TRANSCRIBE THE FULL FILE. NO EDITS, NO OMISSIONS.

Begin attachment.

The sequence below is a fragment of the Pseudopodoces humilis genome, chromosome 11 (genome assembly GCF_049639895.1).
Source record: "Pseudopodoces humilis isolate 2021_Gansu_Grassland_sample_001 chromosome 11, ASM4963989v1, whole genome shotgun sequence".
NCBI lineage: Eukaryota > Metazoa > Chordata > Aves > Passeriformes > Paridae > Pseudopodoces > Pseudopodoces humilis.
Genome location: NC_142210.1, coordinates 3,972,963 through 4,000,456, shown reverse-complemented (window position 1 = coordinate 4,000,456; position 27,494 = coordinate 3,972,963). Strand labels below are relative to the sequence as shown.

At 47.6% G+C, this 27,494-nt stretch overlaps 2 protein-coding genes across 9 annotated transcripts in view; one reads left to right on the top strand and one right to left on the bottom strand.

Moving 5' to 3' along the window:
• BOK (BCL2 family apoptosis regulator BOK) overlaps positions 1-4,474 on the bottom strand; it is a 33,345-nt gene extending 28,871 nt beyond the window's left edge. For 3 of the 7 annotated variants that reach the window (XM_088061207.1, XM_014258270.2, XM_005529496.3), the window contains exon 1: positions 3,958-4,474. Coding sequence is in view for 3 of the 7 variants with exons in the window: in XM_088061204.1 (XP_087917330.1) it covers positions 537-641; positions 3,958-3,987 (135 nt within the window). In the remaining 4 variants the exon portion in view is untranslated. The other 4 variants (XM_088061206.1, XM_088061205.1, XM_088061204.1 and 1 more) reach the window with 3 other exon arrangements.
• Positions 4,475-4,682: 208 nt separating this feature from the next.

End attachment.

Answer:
The sequence below is a fragment of the Pseudopodoces humilis genome, chromosome 11 (genome assembly GCF_049639895.1).
Source record: "Pseudopodoces humilis isolate 2021_Gansu_Grassland_sample_001 chromosome 11, ASM4963989v1, whole genome shotgun sequence".
NCBI lineage: Eukaryota > Metazoa > Chordata > Aves > Passeriformes > Paridae > Pseudopodoces > Pseudopodoces humilis.
Genome location: NC_142210.1, coordinates 3,972,963 through 4,000,456, shown reverse-complemented (window position 1 = coordinate 4,000,456; position 27,494 = coordinate 3,972,963). Strand labels below are relative to the sequence as shown.

At 47.6% G+C, this 27,494-nt stretch overlaps 2 protein-coding genes across 9 annotated transcripts in view; one reads left to right on the top strand and one right to left on the bottom strand.

Moving 5' to 3' along the window:
• BOK (BCL2 family apoptosis regulator BOK) overlaps positions 1-4,474 on the bottom strand; it is a 33,345-nt gene extending 28,871 nt beyond the window's left edge. For 3 of the 7 annotated variants that reach the window (XM_088061207.1, XM_014258270.2, XM_005529496.3), the window contains exon 1: positions 3,958-4,474. Coding sequence is in view for 3 of the 7 variants with exons in the window: in XM_088061204.1 (XP_087917330.1) it covers positions 537-641; positions 3,958-3,987 (135 nt within the window). In the remaining 4 variants the exon portion in view is untranslated. The other 4 variants (XM_088061206.1, XM_088061205.1, XM_088061204.1 and 1 more) reach the window with 3 other exon arrangements.
• Positions 4,475-4,682: 208 nt separating this feature from the next.